2. It is necessary to make provision urgently in order to resolve the emergency, as existing powers are insufficient and it is not possible to bring forward legislation in the usual way because of the need to act urgently; and
3. The emergency regulations are proportionate to the aspect or effect of the emergency that they are directed at.
In addition, any use of emergency powers must be compatible with the Human Rights Act 1998.
Any use of emergency regulations would be made by the Queen by Order in Council or by a senior Minister in cases of urgency and would need to be endorsed by Parliament. If the regulations were to apply in the area of a Devolved Administration, there are requirements to consult with that Administration; the Devolved Administrations do not have the authority themselves under the CCA to introduce such a scheme.
While it might theoretically be possible to introduce a mandatory vaccination scheme in some exceptional circumstances under the CCA, there are no plans to do so in response to the swine flu outbreak. Everyone has a right to refuse the swine flu vaccine and where a child is too young to consent themselves to being vaccinated, the right to decide rests with the person with parental responsibility.
5. Clarification of whether any (and which) international organisations (such as the E.U. and the World Health Organisation) would have the authority to override UK Government policy in the event of an H1N1 influenza pandemic.
Under the International Health Regulations (IHR), the WHO may issue standing and temporary recommendations to State parties, which includes the UK. Whilst it is expressly stated in the IHR that recommendations may cover requiring vaccination, all recommendations issued by the WHO are not binding on the State parties. Hence, the UK would not be legally obliged to comply with any recommendation issued by WHO which related to compulsory vaccination.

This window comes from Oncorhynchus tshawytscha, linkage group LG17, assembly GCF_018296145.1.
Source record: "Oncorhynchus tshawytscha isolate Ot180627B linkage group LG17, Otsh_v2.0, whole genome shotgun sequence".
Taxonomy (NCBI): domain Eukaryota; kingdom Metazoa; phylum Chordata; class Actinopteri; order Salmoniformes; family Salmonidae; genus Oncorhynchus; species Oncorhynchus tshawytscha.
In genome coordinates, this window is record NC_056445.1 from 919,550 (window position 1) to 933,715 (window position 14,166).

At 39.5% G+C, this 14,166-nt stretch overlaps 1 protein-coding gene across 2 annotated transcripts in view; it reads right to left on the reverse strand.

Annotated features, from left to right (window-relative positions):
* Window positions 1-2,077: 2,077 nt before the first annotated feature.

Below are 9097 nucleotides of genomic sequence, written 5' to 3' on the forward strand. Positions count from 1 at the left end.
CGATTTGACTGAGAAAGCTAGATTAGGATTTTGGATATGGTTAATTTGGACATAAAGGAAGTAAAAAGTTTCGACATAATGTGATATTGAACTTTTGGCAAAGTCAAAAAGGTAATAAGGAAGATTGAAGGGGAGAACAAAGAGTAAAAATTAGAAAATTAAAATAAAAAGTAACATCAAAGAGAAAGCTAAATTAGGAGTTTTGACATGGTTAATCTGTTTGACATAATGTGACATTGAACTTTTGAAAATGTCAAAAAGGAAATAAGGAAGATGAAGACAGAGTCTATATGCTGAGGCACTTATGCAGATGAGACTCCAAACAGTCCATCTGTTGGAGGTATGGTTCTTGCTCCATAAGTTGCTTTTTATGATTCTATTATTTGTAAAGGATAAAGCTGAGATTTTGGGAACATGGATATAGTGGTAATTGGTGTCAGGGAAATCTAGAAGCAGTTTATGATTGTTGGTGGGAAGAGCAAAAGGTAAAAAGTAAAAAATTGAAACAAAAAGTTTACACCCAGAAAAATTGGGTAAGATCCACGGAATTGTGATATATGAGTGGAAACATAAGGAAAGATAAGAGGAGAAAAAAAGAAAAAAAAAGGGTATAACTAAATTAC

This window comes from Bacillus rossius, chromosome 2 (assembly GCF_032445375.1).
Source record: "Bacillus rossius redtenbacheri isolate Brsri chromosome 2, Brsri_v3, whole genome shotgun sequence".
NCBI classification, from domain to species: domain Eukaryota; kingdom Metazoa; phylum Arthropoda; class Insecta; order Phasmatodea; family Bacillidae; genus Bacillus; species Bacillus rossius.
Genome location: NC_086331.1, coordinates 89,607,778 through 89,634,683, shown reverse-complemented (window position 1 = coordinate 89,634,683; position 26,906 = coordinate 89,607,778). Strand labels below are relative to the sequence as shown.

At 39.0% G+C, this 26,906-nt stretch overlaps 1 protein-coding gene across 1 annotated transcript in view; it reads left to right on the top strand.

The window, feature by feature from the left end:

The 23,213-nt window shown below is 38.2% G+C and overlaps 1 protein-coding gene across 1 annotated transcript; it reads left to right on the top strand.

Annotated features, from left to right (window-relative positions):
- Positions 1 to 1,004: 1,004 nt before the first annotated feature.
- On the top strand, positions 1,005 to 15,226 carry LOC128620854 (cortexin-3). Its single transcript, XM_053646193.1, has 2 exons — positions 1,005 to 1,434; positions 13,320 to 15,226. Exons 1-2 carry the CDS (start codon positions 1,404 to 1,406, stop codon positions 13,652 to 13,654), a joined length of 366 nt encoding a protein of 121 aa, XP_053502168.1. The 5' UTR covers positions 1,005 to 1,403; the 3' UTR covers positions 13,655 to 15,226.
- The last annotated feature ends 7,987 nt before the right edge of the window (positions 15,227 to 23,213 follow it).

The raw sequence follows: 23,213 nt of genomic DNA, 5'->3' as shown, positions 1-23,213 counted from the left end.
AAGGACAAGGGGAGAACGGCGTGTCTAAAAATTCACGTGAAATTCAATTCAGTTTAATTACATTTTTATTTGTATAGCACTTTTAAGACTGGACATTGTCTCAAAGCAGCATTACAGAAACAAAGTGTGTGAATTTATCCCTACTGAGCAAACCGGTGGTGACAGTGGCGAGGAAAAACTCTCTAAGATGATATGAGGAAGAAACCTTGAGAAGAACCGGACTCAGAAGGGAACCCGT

The Public Health (Control of Disease) Act 1984 was recent amended by the Health and Social Care Act 2008 to enable the UK government to enact WHO recommendations, in line with the International Health Regulations. However, the one part of the IHR that was rejected was the ability to require medical treatment. The Public Health (Control of Disease) Act 1984 Part 2 Section 45E explicitly prohibits regulations from requiring a person to undergo medical treatment including vaccination and other prophylactic treatment.
The EU only has authority to act in respect of matters devolved to it through the EU treaty. The EU Treaty does not enable the EU to bring forward binding legislation in respect of compulsory vaccination.
6. Clarification of whether or not (and under what circumstances) martial law could be imposed in the United Kingdom in the event of a disease pandemic, whether martial law could be used to administer vaccines by force (i.e. under physical restraint) if people refuse vaccination and (where applicable) what impact this would have on the authority of devolved administrations.
You asked about whether or not martial law could be imposed in the United Kingdom in the event of a disease pandemic. Martial law can be defined as that state of affairs which exists in time of war, when the Crown by proclamation, or by notice issued by the military authorities, warns the public that certain offences will be tried and punished by a military court. Consequently martial law is not relevant in the circumstance of a flu pandemic.
I hope that this is helpful. If you are unhappy with the Department’s handling of the Freedom of Information aspect of your request, you have the right to ask for an internal review. Internal review requests should be submitted within two months of the date of receipt of the response to your original letter and should be addressed to:
Head of the Freedom of Information Team
Department of Health
If you are not content with the outcome of your complaint, you may apply directly to the Information Commissioner for a decision. Generally, the ICO cannot make a decision unless you have exhausted the complaints procedure provided by the Department. The Information Commissioner can be contacted at:
The Information Commissioner’s Office
Please contact me if you have any queries about this letter.
FOI Case Manager